One of my favorite parts of cofounding Libro.fm is picking the books we champion on our blog and through our Book of the Month. Each month, we select a different book to promote and create discussion around. In May, we selected What If? by Randall Munroe. In April, we chose Mindset by Dr. Carol Dweck.
At a team meeting a few weeks ago, conversation naturally led to which books we had recently listened to and which we looked forward to reading. Both Nick and Judy (whom you may have noticed around our blog) said that they looked forward to listening to Where’d You Go, Bernadette, a book I’ve enjoyed. We’re all Seattleites, and it takes place in Seattle, so it seemed like a natural fit for our first fiction Book of the Month choice.
Judy went as far as to say that she feared being kicked out of Seattle if she didn’t listen to it soon.
Where’d You Go, Bernadette isn’t just for Seattleites though. While a visit to Seattle might help in understanding a few of Maria Semple’s jokes, it draws on broader cultural trends and skewers them at every turn. Helicopter parenting, technology obsessions, organic vegetables . . . nothing is too precious to escape Semple’s scathing wit.
Semple structures the novel in a series of emails. Bernadette has had it up to here with Seattle, the parents at her daughter’s school, and life in general. Becoming increasingly reclusive, she hires an online personal assistant from India to manage her day-to-day affairs. But when her teenaged daughter, Bee, reminds her that it’s time for her promised trip to Antarctica, it all becomes too much. So Bernadette just . . . leaves. And it’s up to Bee to put the pieces back together, sleuthing through her parents’ emails, as well as those of the parents of her schoolmates.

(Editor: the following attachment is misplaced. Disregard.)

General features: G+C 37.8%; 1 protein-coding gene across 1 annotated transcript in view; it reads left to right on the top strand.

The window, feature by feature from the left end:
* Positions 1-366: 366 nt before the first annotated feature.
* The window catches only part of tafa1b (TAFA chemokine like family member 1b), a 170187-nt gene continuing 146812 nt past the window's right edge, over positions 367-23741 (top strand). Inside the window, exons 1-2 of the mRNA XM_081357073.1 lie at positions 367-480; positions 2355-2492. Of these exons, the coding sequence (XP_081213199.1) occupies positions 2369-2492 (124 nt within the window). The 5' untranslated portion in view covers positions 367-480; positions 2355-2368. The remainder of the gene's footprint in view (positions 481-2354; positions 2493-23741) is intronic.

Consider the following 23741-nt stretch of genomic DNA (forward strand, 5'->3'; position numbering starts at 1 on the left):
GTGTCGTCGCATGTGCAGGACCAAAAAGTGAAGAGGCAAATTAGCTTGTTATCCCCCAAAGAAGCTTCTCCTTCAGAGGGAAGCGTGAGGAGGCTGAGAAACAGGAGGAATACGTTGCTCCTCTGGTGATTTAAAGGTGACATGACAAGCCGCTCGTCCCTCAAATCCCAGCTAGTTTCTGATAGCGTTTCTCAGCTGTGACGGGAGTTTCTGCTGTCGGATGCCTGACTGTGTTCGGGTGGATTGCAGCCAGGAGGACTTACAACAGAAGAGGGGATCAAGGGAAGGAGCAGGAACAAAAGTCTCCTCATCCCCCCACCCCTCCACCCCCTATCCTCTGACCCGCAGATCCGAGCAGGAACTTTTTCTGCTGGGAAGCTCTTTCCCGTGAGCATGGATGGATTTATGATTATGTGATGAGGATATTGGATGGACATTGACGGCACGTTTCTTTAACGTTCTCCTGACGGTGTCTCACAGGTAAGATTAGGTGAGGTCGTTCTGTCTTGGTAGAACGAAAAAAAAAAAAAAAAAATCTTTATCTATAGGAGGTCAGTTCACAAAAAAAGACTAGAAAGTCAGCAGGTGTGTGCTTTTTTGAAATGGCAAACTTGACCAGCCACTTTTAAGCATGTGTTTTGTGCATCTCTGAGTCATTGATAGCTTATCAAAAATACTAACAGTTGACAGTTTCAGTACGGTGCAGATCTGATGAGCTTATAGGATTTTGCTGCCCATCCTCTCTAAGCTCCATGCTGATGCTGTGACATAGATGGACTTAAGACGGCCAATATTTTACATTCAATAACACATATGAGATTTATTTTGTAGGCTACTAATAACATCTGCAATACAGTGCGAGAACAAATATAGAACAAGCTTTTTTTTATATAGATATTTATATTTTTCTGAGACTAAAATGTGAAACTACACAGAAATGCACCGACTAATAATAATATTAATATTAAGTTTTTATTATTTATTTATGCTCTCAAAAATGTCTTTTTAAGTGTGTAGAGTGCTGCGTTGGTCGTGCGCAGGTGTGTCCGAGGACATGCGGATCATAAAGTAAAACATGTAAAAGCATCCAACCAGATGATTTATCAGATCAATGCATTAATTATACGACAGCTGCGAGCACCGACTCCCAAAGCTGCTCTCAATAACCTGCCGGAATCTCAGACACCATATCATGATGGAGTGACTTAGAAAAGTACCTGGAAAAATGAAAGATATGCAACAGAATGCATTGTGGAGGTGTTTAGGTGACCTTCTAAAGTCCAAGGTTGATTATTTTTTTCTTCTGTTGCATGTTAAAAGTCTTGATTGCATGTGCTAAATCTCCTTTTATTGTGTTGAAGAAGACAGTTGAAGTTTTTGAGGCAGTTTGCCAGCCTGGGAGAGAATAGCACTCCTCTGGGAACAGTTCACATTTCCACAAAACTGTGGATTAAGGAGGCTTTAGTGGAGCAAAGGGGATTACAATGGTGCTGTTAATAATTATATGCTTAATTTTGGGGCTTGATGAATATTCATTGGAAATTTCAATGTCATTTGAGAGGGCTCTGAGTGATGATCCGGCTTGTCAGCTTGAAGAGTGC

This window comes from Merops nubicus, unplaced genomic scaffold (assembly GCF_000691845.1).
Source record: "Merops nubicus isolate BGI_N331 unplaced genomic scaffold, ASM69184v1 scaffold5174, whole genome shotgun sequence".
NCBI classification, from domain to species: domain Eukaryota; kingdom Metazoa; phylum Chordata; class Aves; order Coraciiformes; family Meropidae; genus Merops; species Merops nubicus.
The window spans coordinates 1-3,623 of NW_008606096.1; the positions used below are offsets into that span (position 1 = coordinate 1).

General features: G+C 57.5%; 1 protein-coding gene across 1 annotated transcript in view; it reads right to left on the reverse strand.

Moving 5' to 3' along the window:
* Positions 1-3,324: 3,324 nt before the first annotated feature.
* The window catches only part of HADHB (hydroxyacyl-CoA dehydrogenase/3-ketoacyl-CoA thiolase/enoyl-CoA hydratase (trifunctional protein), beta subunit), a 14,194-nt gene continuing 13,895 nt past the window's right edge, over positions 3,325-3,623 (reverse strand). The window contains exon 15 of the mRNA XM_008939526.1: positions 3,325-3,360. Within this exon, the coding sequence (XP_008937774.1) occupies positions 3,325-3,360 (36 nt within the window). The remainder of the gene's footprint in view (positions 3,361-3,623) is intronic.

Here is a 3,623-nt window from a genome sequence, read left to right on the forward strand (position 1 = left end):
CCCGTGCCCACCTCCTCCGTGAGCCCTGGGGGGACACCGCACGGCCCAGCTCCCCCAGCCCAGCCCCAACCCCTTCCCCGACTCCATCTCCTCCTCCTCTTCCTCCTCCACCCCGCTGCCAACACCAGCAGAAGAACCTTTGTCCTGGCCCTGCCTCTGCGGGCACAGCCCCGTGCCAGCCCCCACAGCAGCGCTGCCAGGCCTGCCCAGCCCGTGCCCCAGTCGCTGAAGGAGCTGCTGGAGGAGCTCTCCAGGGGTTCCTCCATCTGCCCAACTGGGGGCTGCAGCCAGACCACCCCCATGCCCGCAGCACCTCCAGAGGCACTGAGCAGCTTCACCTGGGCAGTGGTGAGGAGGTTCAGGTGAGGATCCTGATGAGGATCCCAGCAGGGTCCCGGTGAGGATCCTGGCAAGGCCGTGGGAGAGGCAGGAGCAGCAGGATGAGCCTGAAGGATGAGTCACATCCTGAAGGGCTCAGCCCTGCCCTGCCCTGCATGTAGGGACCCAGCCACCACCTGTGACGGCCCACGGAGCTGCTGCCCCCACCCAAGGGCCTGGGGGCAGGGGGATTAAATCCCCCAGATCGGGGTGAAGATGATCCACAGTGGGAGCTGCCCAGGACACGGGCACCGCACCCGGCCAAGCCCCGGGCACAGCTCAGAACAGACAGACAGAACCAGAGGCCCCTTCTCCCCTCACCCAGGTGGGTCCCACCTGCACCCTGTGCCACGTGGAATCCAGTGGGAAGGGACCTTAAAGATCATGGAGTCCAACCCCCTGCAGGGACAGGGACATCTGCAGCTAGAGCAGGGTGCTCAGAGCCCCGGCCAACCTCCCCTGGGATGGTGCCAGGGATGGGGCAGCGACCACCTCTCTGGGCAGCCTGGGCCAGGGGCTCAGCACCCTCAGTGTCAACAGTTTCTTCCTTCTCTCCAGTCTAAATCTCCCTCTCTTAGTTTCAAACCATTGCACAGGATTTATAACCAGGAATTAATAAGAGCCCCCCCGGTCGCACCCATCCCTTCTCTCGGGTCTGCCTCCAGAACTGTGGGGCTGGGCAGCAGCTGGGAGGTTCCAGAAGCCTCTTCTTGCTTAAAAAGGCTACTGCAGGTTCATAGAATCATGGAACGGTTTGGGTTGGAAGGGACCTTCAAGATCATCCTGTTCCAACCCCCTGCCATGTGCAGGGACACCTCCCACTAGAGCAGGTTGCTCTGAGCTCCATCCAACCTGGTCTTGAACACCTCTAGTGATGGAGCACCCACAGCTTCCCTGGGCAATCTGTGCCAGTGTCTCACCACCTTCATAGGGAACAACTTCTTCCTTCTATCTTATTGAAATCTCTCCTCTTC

And, of course, hilarity ensues. After all, Semple has written for shows such as Arrested Development and Ellen, so her comedic skills are already proven.
This is one of those books that I keep hearing book bloggers and booktubers say they think is even better on audio. Kathleen Wilhoite does a fantastic job moving from Bee’s adolescent voice to Bernadette’s misanthropic voice, to Manjula’s (Bernadette’s virtual assistant), and every character in between. At one point, Wilhoite is tasked with singing “O Holy Night”, a performance that sends chills down Bee’s spine. She hits the notes perfectly, with all of the emotional gravity that Bee picks up on. As an audience, we can really feel it too.
Listen to a clip of the first few minutes of Where’d You Go, Bernadette, in which Bernadette reluctantly agrees to go to Antartica.
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